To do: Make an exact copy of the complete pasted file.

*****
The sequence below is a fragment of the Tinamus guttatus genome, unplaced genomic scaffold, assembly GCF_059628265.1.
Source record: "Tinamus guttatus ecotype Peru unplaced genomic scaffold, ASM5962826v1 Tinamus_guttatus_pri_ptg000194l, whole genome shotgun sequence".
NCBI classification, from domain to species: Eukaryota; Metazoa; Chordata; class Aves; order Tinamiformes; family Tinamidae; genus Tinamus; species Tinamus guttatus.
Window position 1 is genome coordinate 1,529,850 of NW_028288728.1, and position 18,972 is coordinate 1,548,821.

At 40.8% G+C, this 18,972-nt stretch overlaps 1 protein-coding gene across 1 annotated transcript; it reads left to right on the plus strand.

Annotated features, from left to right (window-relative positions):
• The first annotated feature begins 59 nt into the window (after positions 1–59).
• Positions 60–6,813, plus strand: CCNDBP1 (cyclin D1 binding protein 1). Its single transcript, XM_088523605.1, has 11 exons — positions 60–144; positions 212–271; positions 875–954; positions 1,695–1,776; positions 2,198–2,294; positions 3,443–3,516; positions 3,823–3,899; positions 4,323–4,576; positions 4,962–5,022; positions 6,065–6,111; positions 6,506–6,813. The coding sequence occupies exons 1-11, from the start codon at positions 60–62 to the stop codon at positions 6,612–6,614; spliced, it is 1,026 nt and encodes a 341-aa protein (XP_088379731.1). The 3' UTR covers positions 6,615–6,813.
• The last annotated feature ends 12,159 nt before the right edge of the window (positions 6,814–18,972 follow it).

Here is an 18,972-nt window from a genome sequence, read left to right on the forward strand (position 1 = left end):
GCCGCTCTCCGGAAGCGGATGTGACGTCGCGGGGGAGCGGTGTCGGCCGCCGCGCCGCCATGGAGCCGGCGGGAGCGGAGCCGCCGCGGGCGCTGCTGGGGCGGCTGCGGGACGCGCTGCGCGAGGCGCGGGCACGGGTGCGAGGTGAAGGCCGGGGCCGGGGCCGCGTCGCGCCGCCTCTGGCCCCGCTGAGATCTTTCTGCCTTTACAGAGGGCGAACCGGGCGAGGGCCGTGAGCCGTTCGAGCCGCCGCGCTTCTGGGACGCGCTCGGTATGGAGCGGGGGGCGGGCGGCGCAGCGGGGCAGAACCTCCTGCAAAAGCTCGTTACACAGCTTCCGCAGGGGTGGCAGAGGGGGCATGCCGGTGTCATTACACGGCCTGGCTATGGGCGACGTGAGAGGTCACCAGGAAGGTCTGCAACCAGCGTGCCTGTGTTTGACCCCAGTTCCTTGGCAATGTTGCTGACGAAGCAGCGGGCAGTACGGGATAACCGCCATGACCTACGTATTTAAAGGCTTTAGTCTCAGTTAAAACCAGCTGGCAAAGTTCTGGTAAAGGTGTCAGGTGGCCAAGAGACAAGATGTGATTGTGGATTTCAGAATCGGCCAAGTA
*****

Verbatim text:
The sequence below is a fragment of the Tinamus guttatus genome, unplaced genomic scaffold, assembly GCF_059628265.1.
Source record: "Tinamus guttatus ecotype Peru unplaced genomic scaffold, ASM5962826v1 Tinamus_guttatus_pri_ptg000194l, whole genome shotgun sequence".
NCBI classification, from domain to species: Eukaryota; Metazoa; Chordata; class Aves; order Tinamiformes; family Tinamidae; genus Tinamus; species Tinamus guttatus.
Window position 1 is genome coordinate 1,529,850 of NW_028288728.1, and position 18,972 is coordinate 1,548,821.

At 40.8% G+C, this 18,972-nt stretch overlaps 1 protein-coding gene across 1 annotated transcript; it reads left to right on the plus strand.

Annotated features, from left to right (window-relative positions):
• The first annotated feature begins 59 nt into the window (after positions 1–59).
• Positions 60–6,813, plus strand: CCNDBP1 (cyclin D1 binding protein 1). Its single transcript, XM_088523605.1, has 11 exons — positions 60–144; positions 212–271; positions 875–954; positions 1,695–1,776; positions 2,198–2,294; positions 3,443–3,516; positions 3,823–3,899; positions 4,323–4,576; positions 4,962–5,022; positions 6,065–6,111; positions 6,506–6,813. The coding sequence occupies exons 1-11, from the start codon at positions 60–62 to the stop codon at positions 6,612–6,614; spliced, it is 1,026 nt and encodes a 341-aa protein (XP_088379731.1). The 3' UTR covers positions 6,615–6,813.
• The last annotated feature ends 12,159 nt before the right edge of the window (positions 6,814–18,972 follow it).

Here is an 18,972-nt window from a genome sequence, read left to right on the forward strand (position 1 = left end):
GCCGCTCTCCGGAAGCGGATGTGACGTCGCGGGGGAGCGGTGTCGGCCGCCGCGCCGCCATGGAGCCGGCGGGAGCGGAGCCGCCGCGGGCGCTGCTGGGGCGGCTGCGGGACGCGCTGCGCGAGGCGCGGGCACGGGTGCGAGGTGAAGGCCGGGGCCGGGGCCGCGTCGCGCCGCCTCTGGCCCCGCTGAGATCTTTCTGCCTTTACAGAGGGCGAACCGGGCGAGGGCCGTGAGCCGTTCGAGCCGCCGCGCTTCTGGGACGCGCTCGGTATGGAGCGGGGGGCGGGCGGCGCAGCGGGGCAGAACCTCCTGCAAAAGCTCGTTACACAGCTTCCGCAGGGGTGGCAGAGGGGGCATGCCGGTGTCATTACACGGCCTGGCTATGGGCGACGTGAGAGGTCACCAGGAAGGTCTGCAACCAGCGTGCCTGTGTTTGACCCCAGTTCCTTGGCAATGTTGCTGACGAAGCAGCGGGCAGTACGGGATAACCGCCATGACCTACGTATTTAAAGGCTTTAGTCTCAGTTAAAACCAGCTGGCAAAGTTCTGGTAAAGGTGTCAGGTGGCCAAGAGACAAGATGTGATTGTGGATTTCAGAATCGGCCAAGTA